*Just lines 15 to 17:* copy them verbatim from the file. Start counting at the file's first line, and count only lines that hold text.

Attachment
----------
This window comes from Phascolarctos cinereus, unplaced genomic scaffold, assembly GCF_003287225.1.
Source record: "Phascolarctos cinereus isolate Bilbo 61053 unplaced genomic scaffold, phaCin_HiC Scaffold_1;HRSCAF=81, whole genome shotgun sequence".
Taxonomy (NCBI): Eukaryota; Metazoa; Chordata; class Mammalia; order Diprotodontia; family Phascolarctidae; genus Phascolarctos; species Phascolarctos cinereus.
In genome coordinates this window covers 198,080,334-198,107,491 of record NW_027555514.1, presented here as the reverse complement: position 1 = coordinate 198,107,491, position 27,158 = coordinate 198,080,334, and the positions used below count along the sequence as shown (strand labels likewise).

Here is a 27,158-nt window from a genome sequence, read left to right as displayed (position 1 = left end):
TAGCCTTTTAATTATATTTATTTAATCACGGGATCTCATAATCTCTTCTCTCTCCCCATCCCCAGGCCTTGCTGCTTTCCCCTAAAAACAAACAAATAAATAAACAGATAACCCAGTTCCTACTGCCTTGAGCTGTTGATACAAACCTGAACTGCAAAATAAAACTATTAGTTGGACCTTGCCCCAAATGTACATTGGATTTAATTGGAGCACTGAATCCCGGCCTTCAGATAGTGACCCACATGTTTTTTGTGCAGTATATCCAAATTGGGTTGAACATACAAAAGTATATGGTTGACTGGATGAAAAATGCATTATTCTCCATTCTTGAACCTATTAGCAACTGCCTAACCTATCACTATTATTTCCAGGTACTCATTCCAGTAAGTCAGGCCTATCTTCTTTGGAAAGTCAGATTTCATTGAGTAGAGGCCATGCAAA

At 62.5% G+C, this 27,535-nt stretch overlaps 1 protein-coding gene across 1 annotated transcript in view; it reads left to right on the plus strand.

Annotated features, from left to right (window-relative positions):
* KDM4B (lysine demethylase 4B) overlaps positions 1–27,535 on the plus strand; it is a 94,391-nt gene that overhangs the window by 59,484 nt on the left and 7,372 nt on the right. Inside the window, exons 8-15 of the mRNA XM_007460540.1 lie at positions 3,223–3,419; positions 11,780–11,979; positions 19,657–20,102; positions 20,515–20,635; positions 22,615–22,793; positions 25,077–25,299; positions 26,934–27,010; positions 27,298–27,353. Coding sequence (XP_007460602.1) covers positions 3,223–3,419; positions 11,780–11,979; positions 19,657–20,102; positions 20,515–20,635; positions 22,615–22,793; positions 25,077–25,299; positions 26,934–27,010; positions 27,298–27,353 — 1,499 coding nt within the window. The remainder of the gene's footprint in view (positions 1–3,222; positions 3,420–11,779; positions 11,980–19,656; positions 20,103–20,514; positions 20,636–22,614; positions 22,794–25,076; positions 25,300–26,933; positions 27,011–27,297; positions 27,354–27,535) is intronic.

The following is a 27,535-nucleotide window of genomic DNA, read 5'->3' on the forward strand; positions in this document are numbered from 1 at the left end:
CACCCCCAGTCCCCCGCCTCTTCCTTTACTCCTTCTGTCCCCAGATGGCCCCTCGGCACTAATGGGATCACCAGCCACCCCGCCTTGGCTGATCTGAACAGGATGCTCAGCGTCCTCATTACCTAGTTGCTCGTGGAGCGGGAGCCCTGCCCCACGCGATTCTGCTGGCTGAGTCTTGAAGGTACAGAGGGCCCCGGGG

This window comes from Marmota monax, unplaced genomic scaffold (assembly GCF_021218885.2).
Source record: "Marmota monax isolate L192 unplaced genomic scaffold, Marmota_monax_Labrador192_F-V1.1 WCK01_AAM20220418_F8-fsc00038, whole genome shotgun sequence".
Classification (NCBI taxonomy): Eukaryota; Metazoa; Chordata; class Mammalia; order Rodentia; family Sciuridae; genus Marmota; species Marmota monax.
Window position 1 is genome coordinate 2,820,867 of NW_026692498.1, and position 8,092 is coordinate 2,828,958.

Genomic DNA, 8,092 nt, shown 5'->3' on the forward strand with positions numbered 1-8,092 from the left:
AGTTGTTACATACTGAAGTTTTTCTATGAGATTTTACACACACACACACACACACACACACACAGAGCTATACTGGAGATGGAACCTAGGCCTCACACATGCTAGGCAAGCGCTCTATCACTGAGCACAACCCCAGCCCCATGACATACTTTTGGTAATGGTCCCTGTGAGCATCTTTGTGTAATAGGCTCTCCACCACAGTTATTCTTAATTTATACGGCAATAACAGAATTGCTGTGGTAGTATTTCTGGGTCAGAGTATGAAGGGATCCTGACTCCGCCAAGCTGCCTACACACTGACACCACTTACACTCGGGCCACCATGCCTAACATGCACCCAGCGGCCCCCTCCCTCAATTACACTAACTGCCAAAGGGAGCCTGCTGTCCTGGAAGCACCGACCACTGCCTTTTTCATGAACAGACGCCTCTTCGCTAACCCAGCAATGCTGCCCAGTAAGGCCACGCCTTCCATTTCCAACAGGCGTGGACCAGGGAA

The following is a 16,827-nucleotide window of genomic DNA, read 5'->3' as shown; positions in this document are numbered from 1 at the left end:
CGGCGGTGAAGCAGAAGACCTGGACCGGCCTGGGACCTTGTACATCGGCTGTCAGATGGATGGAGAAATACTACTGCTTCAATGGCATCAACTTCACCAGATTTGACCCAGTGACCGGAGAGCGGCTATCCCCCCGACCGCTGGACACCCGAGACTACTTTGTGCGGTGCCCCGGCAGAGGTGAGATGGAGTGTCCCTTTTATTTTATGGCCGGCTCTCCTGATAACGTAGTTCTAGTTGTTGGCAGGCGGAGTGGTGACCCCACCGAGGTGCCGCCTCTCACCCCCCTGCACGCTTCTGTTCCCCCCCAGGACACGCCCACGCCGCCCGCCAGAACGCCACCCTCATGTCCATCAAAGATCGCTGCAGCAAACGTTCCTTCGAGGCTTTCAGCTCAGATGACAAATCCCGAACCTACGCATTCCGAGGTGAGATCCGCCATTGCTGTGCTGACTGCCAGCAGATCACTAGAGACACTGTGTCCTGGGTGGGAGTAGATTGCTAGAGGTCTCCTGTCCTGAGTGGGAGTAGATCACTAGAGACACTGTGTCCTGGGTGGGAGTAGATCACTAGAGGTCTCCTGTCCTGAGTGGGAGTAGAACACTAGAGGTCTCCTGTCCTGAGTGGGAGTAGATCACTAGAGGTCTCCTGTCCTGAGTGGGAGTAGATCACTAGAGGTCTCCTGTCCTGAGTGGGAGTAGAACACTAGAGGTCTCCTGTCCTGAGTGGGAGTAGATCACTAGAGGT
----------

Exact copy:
Window position 1 is genome coordinate 2,820,867 of NW_026692498.1, and position 8,092 is coordinate 2,828,958.

Genomic DNA, 8,092 nt, shown 5'->3' on the forward strand with positions numbered 1-8,092 from the left:
AGTTGTTACATACTGAAGTTTTTCTATGAGATTTTACACACACACACACACACACACACACACAGAGCTATACTGGAGATGGAACCTAGGCCTCACACATGCTAGGCAAGCGCTCTATCACTGAGCACAACCCCAGCCCCATGACATACTTTTGGTAATGGTCCCTGTGAGCATCTTTGTGTAATAGGCTCTCCACCACAGTTATTCTTAATTTATACGGCAATAACAGAATTGCTGTGGTAGTATTTCTGGGTCAGAGTATGAAGGGATCCTGACTCCGCCAAGCTGCCTACACACTGACACCACTTACACTCGGGCCACCATGCCTAACATGCACCCAGCGGCCCCCTCCCTCAATTACACTAACTGCCAAAGGGAGCCTGCTGTCCTGGAAGCACCGACCACTGCCTTTTTCATGAACAGACGCCTCTTCGCTAACCCAGCAATGCTGCCCAGTAAGGCCACGCCTTCCATTTCCAACAGGCGTGGACCAGGGAA